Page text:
The key to a successful camping trip is all making sure that everyone gets a chance to do what interests him/her, right? Todd and the kids kicked around a soccer ball and played cards and I made some progress on these socks. A win-win situation, indeed.

Even though I spent a good part of the night worried that our tent was going to fill with water and/or blow over, I woke up this morning relatively refreshed. And knowing that coffee was brewing nearby only served to improve my spirits.

While I’m not sure that we feel confident to undertake a major camping trip just yet, I think Todd and I both feel some smallish, close-to-home adventures may be in our future. Adam and Leah can’t wait; they’re both excited about the prospect of adding camping into next summer’s plans. And so are we.

Learn-to-Camp Weekend

The First Day

First Day of Homeschool 2016

So this is what school looks like this year. Rather than shopping for new lunchboxes and indoor shoes this September, the kids convinced me that what they really needed were back-to-school jammies. And since we are now an all-in homeschooling family, this seemed like a pretty reasonable request.

I’m pretty sure that Pokémon pyjamas will help with learning, right? And if not, at least the kids look cute. It’s a uniform of sorts. And if anything encourages reading a good book, it’s getting to do so while lounging in the backyard.

First Day of Homeschool 2016After several months of combing through curriculum options, I feel pretty good about what we’ll be working on this year. Of course, there’s a huge gap between having everything entered in my spreadsheet and actually trying to divide my time and energy between two kids who both crave my full attention.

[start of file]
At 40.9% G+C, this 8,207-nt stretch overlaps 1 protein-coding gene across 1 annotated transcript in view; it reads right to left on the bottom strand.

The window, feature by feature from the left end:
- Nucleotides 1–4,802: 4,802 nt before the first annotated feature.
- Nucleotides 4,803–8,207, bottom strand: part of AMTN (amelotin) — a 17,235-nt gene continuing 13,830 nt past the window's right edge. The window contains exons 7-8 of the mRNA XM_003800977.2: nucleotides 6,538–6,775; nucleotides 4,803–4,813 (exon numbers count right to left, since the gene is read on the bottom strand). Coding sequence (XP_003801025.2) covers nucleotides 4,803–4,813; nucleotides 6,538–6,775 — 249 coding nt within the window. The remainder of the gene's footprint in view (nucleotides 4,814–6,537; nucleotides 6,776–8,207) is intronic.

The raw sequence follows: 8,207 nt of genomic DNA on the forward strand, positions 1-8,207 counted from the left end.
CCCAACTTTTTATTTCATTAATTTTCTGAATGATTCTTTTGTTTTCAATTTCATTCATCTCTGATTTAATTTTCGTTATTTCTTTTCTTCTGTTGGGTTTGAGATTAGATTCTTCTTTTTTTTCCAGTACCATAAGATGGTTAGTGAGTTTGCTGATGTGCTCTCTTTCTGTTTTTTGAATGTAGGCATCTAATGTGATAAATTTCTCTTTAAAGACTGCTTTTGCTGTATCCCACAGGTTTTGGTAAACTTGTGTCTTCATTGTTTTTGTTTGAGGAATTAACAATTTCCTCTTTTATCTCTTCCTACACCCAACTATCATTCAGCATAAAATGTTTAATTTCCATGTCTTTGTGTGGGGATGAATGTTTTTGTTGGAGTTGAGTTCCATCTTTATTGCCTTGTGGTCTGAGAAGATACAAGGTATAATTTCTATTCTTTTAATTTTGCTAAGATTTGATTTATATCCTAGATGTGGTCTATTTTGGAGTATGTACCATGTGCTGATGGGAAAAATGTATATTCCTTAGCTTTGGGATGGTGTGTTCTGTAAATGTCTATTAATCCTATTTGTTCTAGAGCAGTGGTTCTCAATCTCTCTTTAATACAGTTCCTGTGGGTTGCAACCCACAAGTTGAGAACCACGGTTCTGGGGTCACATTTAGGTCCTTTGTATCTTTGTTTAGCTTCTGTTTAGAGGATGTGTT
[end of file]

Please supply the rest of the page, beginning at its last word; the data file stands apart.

Today’s start was rather rocky (there’s a pretty good chance that expecting the kids to immediately dive in to literature studies and ancient history and grammar this morning may have been asking a little much) but I’m confident tomorrow will be a little smoother. And, at least in theory, over the next couple weeks we’ll settle into a rhythm that works for all of us.

First Day of Homeschool 2016

Until then, there are endless pots of coffee to help as I try to juggle the needs of two kids who couldn’t be more different if they tried — and a big enough house that everyone can go off to work in separate corners as needed.

First Day of Homeschool 2016

Or maybe just separate corners of the picnic blanket.

Vinings Socks

Vinings Socks

Back in June, I realized that two weeks was about the longest I could last without a pair of socks on my knitting needles. Apparently a life without socks in progress just doesn’t feel right.